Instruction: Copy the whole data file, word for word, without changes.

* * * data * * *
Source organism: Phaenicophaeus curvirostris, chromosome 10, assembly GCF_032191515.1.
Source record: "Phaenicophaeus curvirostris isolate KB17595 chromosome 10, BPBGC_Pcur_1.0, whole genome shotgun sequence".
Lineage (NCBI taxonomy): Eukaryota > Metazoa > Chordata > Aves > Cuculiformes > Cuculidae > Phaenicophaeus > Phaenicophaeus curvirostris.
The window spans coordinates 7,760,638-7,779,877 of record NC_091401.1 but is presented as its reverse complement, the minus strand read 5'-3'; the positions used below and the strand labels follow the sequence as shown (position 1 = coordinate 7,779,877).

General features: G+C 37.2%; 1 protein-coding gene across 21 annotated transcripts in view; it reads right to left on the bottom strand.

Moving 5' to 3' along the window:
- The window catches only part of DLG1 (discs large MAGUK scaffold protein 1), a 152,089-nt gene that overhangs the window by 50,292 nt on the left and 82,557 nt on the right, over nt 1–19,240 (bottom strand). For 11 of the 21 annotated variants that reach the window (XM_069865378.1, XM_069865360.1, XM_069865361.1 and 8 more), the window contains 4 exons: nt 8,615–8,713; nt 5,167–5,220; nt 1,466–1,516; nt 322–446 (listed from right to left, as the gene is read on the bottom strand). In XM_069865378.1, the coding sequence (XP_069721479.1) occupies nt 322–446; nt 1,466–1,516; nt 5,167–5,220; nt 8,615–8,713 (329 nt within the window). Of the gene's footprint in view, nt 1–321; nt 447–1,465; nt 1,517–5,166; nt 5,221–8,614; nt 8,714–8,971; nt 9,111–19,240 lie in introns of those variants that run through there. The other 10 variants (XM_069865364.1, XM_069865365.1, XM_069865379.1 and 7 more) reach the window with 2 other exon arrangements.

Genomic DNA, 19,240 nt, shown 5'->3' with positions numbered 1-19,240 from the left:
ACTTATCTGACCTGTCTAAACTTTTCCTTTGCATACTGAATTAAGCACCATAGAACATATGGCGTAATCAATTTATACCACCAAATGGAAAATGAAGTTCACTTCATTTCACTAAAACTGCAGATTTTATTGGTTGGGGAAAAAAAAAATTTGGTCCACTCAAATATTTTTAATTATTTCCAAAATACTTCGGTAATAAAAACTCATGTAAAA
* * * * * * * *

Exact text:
Source organism: Phaenicophaeus curvirostris, chromosome 10, assembly GCF_032191515.1.
Source record: "Phaenicophaeus curvirostris isolate KB17595 chromosome 10, BPBGC_Pcur_1.0, whole genome shotgun sequence".
Lineage (NCBI taxonomy): Eukaryota > Metazoa > Chordata > Aves > Cuculiformes > Cuculidae > Phaenicophaeus > Phaenicophaeus curvirostris.
The window spans coordinates 7,760,638-7,779,877 of record NC_091401.1 but is presented as its reverse complement, the minus strand read 5'-3'; the positions used below and the strand labels follow the sequence as shown (position 1 = coordinate 7,779,877).

General features: G+C 37.2%; 1 protein-coding gene across 21 annotated transcripts in view; it reads right to left on the bottom strand.

Moving 5' to 3' along the window:
- The window catches only part of DLG1 (discs large MAGUK scaffold protein 1), a 152,089-nt gene that overhangs the window by 50,292 nt on the left and 82,557 nt on the right, over nt 1–19,240 (bottom strand). For 11 of the 21 annotated variants that reach the window (XM_069865378.1, XM_069865360.1, XM_069865361.1 and 8 more), the window contains 4 exons: nt 8,615–8,713; nt 5,167–5,220; nt 1,466–1,516; nt 322–446 (listed from right to left, as the gene is read on the bottom strand). In XM_069865378.1, the coding sequence (XP_069721479.1) occupies nt 322–446; nt 1,466–1,516; nt 5,167–5,220; nt 8,615–8,713 (329 nt within the window). Of the gene's footprint in view, nt 1–321; nt 447–1,465; nt 1,517–5,166; nt 5,221–8,614; nt 8,714–8,971; nt 9,111–19,240 lie in introns of those variants that run through there. The other 10 variants (XM_069865364.1, XM_069865365.1, XM_069865379.1 and 7 more) reach the window with 2 other exon arrangements.

Genomic DNA, 19,240 nt, shown 5'->3' with positions numbered 1-19,240 from the left:
ACTTATCTGACCTGTCTAAACTTTTCCTTTGCATACTGAATTAAGCACCATAGAACATATGGCGTAATCAATTTATACCACCAAATGGAAAATGAAGTTCACTTCATTTCACTAAAACTGCAGATTTTATTGGTTGGGGAAAAAAAAAATTTGGTCCACTCAAATATTTTTAATTATTTCCAAAATACTTCGGTAATAAAAACTCATGTAAAA